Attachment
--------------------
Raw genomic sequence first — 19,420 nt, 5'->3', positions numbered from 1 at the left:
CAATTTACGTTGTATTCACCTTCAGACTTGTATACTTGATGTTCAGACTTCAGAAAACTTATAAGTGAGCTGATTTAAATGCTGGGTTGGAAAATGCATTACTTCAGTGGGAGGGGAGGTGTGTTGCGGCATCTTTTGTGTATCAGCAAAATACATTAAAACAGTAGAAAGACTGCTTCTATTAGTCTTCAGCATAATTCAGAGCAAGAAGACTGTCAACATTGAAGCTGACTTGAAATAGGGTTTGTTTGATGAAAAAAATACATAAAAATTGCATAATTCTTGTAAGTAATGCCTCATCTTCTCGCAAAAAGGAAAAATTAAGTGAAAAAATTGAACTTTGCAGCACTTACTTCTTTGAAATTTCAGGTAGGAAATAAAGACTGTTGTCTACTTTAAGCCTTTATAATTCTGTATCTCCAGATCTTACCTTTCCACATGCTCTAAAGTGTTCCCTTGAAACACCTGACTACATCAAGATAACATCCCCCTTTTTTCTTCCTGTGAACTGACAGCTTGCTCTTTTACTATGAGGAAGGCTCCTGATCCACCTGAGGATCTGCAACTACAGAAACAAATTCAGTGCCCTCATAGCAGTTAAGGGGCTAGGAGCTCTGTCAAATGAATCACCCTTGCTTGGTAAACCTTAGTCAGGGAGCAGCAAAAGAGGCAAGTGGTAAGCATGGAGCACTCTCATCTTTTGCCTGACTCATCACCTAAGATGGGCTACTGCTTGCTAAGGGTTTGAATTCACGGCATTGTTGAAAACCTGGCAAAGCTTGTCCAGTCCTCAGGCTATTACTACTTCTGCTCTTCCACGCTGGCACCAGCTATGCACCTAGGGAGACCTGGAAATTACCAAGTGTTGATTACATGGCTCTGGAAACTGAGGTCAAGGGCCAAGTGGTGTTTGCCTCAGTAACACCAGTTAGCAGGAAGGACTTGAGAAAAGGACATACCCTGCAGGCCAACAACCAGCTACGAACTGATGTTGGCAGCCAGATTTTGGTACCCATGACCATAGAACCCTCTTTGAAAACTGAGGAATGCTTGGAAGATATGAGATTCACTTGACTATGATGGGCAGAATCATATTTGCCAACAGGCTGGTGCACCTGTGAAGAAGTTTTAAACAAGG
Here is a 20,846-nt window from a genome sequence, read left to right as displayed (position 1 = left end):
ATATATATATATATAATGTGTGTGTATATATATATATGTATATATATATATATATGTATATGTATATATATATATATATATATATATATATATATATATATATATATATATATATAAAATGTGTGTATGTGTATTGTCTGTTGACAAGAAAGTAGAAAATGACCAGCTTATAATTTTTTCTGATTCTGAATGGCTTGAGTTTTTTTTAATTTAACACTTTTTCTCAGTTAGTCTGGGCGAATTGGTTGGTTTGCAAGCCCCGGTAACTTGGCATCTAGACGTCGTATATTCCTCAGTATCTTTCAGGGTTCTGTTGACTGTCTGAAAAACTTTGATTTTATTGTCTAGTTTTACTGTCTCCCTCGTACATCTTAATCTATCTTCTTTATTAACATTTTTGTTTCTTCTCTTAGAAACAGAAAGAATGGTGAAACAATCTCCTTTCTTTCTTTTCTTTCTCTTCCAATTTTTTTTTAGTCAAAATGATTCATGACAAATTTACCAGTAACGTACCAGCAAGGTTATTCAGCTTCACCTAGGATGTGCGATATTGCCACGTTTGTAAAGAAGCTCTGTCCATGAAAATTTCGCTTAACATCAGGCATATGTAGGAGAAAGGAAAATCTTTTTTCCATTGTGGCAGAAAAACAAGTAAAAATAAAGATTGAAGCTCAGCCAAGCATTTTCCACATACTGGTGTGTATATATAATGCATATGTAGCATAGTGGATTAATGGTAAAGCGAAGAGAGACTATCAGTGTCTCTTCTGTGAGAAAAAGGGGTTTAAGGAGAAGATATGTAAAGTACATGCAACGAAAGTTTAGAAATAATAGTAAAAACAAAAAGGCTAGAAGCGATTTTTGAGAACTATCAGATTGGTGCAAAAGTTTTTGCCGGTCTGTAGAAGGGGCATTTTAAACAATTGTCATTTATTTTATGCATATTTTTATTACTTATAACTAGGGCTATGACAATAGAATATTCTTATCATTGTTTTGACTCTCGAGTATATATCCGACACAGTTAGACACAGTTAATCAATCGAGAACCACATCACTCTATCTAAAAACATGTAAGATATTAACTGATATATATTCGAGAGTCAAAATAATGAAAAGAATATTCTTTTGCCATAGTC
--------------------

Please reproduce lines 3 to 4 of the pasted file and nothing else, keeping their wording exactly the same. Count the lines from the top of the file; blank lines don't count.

Here is a 20,846-nt window from a genome sequence, read left to right as displayed (position 1 = left end):
ATATATATATATATAATGTGTGTGTATATATATATATGTATATATATATATATATGTATATGTATATATATATATATATATATATATATATATATATATATATATATATATATATAAAATGTGTGTATGTGTATTGTCTGTTGACAAGAAAGTAGAAAATGACCAGCTTATAATTTTTTCTGATTCTGAATGGCTTGAGTTTTTTTTAATTTAACACTTTTTCTCAGTTAGTCTGGGCGAATTGGTTGGTTTGCAAGCCCCGGTAACTTGGCATCTAGACGTCGTATATTCCTCAGTATCTTTCAGGGTTCTGTTGACTGTCTGAAAAACTTTGATTTTATTGTCTAGTTTTACTGTCTCCCTCGTACATCTTAATCTATCTTCTTTATTAACATTTTTGTTTCTTCTCTTAGAAACAGAAAGAATGGTGAAACAATCTCCTTTCTTTCTTTTCTTTCTCTTCCAATTTTTTTTTAGTCAAAATGATTCATGACAAATTTACCAGTAACGTACCAGCAAGGTTATTCAGCTTCACCTAGGATGTGCGATATTGCCACGTTTGTAAAGAAGCTCTGTCCATGAAAATTTCGCTTAACATCAGGCATATGTAGGAGAAAGGAAAATCTTTTTTCCATTGTGGCAGAAAAACAAGTAAAAATAAAGATTGAAGCTCAGCCAAGCATTTTCCACATACTGGTGTGTATATATAATGCATATGTAGCATAGTGGATTAATGGTAAAGCGAAGAGAGACTATCAGTGTCTCTTCTGTGAGAAAAAGGGGTTTAAGGAGAAGATATGTAAAGTACATGCAACGAAAGTTTAGAAATAATAGTAAAAACAAAAAGGCTAGAAGCGATTTTTGAGAACTATCAGATTGGTGCAAAAGTTTTTGCCGGTCTGTAGAAGGGGCATTTTAAACAATTGTCATTTATTTTATGCATATTTTTATTACTTATAACTAGGGCTATGACAATAGAATATTCTTATCATTGTTTTGACTCTCGAGTATATATCCGACACAGTTAGACACAGTTAATCAATCGAGAACCACATCACTCTATCTAAAAACATGTAAGATATTAACTGATATATATTCGAGAGTCAAAATAATGAAAAGAATATTCTTTTGCCATAGTC